It is not as difficult as it seems.
The English language contains over 400,000 different words, but your vocabulary is about 3000-9000 different words (12,000 if you¶re educated), and you get by on a daily basis with about 150 different words.
the King James Bible
contains 12,143 different English words
Homer author of the Iliad and the Odyssey
used 9,000 different words
By contrast, William Shakespeare had a vocabulary of over 20,000 different words and invented over 1700 of the words and phrases that we still use today. Shakespeare created more than 8.5 percent of his written vocabulary.
arouse champion countless gloomy gossip moon beam skim milk unreal zany
Let¶s take a look at Old English - how many people think Shakespeare wrote «
Old English ± the following passage is from the time of King Alfred or about 800 A.D.
Faeder ure thu eart on heofonum, si thin nama gehalgod. Tobecume thin rice. Gewurthe thin willa on eorthan swa swa on heofonum. Do you think you know what it means?
Middle English ± the same phrase is written as it would have appeared in the time of Geoffrey Chaucer (1320-1384)
Oure fadir that art in heuenes, halwid be thi name; thi kyngdom cumme to; be thi wille don as in heuen and in erthe; gif to us this day ouer breed oure substaunce; and forgeue uo us oure dettis as we forgeue to oure dettours « Does this one make a little more sense?
Modern English ± here is the same passage as it appeared in 1611 or about the time of Shakespeare.
Our father, which art in Heaven, hallowed be thy name. Thy kingdom come; thy will be done on earth as it is in Heaven. Give us this day, our daily bread; and forgive us our debts as we forgive our debtors, and lead us not into temptation « So is Shakespeare¶s language all that different?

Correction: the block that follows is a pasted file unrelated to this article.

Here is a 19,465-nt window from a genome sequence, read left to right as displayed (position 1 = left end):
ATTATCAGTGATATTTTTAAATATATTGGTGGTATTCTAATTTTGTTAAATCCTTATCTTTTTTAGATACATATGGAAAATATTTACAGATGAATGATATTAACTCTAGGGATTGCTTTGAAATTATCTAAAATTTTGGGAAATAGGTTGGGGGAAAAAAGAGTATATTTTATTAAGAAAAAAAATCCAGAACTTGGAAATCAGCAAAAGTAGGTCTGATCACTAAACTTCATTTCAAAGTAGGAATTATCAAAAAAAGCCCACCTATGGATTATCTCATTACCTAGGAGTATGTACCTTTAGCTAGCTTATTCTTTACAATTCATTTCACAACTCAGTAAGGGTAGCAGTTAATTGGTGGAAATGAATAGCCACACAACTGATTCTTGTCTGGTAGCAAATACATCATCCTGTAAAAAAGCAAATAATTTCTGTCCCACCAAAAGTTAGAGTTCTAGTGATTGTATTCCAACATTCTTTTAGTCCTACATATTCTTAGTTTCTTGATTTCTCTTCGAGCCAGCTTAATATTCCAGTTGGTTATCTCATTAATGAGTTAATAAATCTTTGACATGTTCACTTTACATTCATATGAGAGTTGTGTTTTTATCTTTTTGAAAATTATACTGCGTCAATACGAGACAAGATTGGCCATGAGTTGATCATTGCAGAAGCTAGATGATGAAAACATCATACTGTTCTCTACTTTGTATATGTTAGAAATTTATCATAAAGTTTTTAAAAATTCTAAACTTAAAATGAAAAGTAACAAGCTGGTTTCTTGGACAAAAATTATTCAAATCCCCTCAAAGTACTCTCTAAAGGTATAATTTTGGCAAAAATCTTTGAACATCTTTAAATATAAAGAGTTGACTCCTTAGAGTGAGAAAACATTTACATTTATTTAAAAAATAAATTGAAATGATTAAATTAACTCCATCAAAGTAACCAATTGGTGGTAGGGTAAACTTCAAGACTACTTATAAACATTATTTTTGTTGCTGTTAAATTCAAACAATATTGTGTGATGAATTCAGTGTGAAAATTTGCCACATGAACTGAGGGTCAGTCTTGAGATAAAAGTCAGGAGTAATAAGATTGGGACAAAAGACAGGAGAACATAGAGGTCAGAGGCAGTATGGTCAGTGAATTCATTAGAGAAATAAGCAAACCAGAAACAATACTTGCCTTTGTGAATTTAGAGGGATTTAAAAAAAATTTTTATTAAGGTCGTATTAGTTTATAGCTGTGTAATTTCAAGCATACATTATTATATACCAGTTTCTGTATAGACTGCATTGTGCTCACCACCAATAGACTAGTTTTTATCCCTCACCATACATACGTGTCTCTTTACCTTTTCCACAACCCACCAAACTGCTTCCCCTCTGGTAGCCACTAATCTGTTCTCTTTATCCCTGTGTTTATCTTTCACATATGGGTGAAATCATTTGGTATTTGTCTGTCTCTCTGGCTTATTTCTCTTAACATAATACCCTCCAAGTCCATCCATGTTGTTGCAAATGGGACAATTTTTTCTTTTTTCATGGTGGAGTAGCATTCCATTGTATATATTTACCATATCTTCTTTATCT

William Shakespeare did not write in Old English.
William Shakespeare wrote in Modern English!
A few tricks to understanding Shakespeare¶s writings include the following:
1. contractions not used today
± ta¶en taken ± ¶em them ± o¶er over Why would Shakespeare want to omit syllables?
2. the omission of a syllable from the beginning or middle of a word Examples: µcause because µgainst against
3. -th or ±st forms of verbs
Examples: goeth go hast have
4. use of archaic words
Examples: soothsayer accoutrements knave ay fain anon plague, pox, ague wherefore
yes gladly at once disease why
5. use of a contemporary word with a different meaning Examples: still = always soft = slowly, gently mark = listen an = if fell = cruel, fierce, deadly to-night = last night
For instance, he might write, ³Went I to Bellarmine´ instead of ³I went to Bellarmine.´ Example: ³Then dreams he of another¶s benefice.´ Translation: He dreams of another¶s benefice.
I ate the sandwich. The sandwich I ate. The sandwich ate I. Ate I the sandwich. I found I was running late. Aren¶t you glad to be here?
7. omission of do, did, or does in negative declarative
Examples: I do not like him.
Him I not like. I do not love you. I love you not. I did not love you. I loved you not.
8. omission of do, did, or does in interrogatives
What did she say? What say she? Did he go there? Went he there? Did she sleep here? Slept she here?
9. Use of thou, thee, thine, and thy ± meaning you, you, your, and your. Example: ³ Thou wilt fall backward when thou hast more wit, Wilt thou not Jule?´ Translation: You will fall backward when you have more wit, Will you not, Jule?
9. Use of thou, thee, thine, and thy ± meaning you, you, your, and your. Use thou, thee, thine, and thy when talking to inferiors. Use you and your when talking intimately.
10. Use of mine for my.
my book my egg mine book mine egg
Mine eyes have seen the glory of the coming of the Lord; He is trampling out the vintage where the grapes of wrath are stored; He hath loosed the fateful lightning of His terrible swift sword; His truth is marching on. Glory! Glory! Hallelujah! Glory! Glory! Hallelujah! Glory! Glory! Hallelujah! His truth is marching on.